If your business relies on generalizations or offers no personalization whatsoever, now is the time to change. Again, self-curated data is the key to providing this kind of experience. However, integrating it does require a smart technology system. Once more, AI assistance is especially helpful for not only gathering the personal information needed to provide customization but also seamlessly integrating it into your team’s marketing strategies.
For example, AI enabled POS systems can gather data on customer shopping habits to send personalized shopping recommendations, cross-sell items, or special offers based on the customer’s previous purchases. A little personalization can really go a long way with a customer, as long as it’s relevant. By using AI tech, you ensure that everything is tailored exactly to your customer’s preferences.
3. Your social media is only promotional
Social media is a great way to connect with customers, but it can be an instant turn off for them as well. Sadly, many brands treat social media platforms as another advertising space, like a billboard or TV time slot to blast their marketing messages. While social media advertising is certainly effective, promotion should never be its sole purpose. In fact, nearly half of social media users will unfollow your brand if the messages are overly promotional.
Customers tend to have a totally different perspective on social media. It’s a place for them to express themselves and communicate with their friends and family. Therefore, they expect brands to be more human-like. 35% of customers have reached out to brands through social media to voice a concern or ask a question, and businesses who engage in social conversations report up to 40% higher revenue.
Design your social media strategies around engagement, rather than promotion. For example, ask your customers their opinions, invite them to participate in polls or contests, or share interesting content about your business that isn’t just an ad.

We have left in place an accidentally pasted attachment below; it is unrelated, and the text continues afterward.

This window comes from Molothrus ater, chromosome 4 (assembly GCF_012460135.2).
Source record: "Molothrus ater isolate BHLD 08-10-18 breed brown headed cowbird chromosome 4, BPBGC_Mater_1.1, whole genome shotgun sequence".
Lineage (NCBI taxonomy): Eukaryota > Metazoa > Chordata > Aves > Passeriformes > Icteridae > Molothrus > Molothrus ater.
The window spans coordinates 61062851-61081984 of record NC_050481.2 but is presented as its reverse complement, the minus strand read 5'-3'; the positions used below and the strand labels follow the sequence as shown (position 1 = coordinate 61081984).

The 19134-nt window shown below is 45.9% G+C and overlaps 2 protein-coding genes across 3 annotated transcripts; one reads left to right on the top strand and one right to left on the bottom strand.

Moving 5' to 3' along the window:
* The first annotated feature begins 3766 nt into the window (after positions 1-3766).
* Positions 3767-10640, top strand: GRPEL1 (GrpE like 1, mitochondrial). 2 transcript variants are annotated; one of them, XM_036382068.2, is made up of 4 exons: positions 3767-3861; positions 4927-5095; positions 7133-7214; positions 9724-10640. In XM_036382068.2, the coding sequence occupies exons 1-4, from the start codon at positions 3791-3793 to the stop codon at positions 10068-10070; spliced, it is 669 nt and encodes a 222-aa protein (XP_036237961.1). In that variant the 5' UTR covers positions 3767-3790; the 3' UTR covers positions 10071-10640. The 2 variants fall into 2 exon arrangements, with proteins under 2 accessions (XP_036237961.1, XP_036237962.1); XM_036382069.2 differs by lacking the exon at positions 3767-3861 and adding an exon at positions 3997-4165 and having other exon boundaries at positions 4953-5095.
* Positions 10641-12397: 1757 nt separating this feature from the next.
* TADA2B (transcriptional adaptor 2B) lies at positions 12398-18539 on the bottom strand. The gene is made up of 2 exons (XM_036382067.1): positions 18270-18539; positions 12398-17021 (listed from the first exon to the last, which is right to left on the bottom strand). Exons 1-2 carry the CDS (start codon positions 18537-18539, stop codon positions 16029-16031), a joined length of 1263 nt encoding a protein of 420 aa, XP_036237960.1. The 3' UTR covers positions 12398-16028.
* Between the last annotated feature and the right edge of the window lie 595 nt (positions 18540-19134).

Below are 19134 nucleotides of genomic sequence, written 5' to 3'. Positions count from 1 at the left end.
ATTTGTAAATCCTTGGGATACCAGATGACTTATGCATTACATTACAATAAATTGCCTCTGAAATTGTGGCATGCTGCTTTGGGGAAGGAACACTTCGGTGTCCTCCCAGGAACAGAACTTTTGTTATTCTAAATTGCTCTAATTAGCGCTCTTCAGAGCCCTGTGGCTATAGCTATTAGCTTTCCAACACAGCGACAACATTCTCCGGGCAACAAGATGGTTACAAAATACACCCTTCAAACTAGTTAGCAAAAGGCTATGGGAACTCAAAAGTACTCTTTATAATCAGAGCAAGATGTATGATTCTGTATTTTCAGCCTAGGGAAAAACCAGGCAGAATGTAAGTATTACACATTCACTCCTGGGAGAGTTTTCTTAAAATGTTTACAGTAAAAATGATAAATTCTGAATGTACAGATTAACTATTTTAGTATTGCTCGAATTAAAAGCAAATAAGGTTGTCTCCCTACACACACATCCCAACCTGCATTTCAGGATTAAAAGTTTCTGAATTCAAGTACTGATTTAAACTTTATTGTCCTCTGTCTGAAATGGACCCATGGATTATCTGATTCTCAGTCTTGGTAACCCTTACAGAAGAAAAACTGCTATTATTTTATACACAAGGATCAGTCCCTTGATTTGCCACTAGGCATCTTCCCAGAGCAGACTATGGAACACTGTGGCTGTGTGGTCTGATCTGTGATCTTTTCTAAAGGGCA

Today, social media is about engaging and conversing with your audience in a personal way. Using it solely as a channel to spout promotions and flashy deals will make it incredibly tough to build real relationships that lead to sales.
4. Your content marketing is text-heavy
While long-form articles are certainly necessary to supplement a hearty content marketing strategy, a constant barrage of super textual pieces can be quite disengaging to some customers. The thing is that many customers don’t have the desire (or the time) to read these long pieces.
Most brands focus on text-heavy content in their strategies. 82% produce case studies, 81% post blog articles, and 79% write content pieces for their website. Of course, these are excellent for SEO, but that does not necessarily make them the most engaging.
The truth is that your audience doesn’t want text content only. 80% of consumers would prefer a video to a blog post about a product, and infographics have 54% higher engagement rates than long articles.
Remember, content marketing does not refer specifically to written content. Videos, visuals, infographics, and even podcasts can be excellent additions that will boost engagement.
An outdated marketing strategy can have an adverse effect on your efforts. Ignoring the trends and shifts in the market will lead to the kind of irrelevancy that may be impossible to bounce back from. If your brand is guilty of any of these old-school mistakes, make it a point to adjust and get with the times before it’s too late.
Guest author: Manish Dudharejia is the President and Founder of E2M Solutions Inc, a San Diego Based Digital Agency that specializes in Website Design & Development and eCommerce SEO. With over 10 years of experience in the Technology and Digital Marketing industry, Manish is passionate about helping online businesses to take their branding to the next level.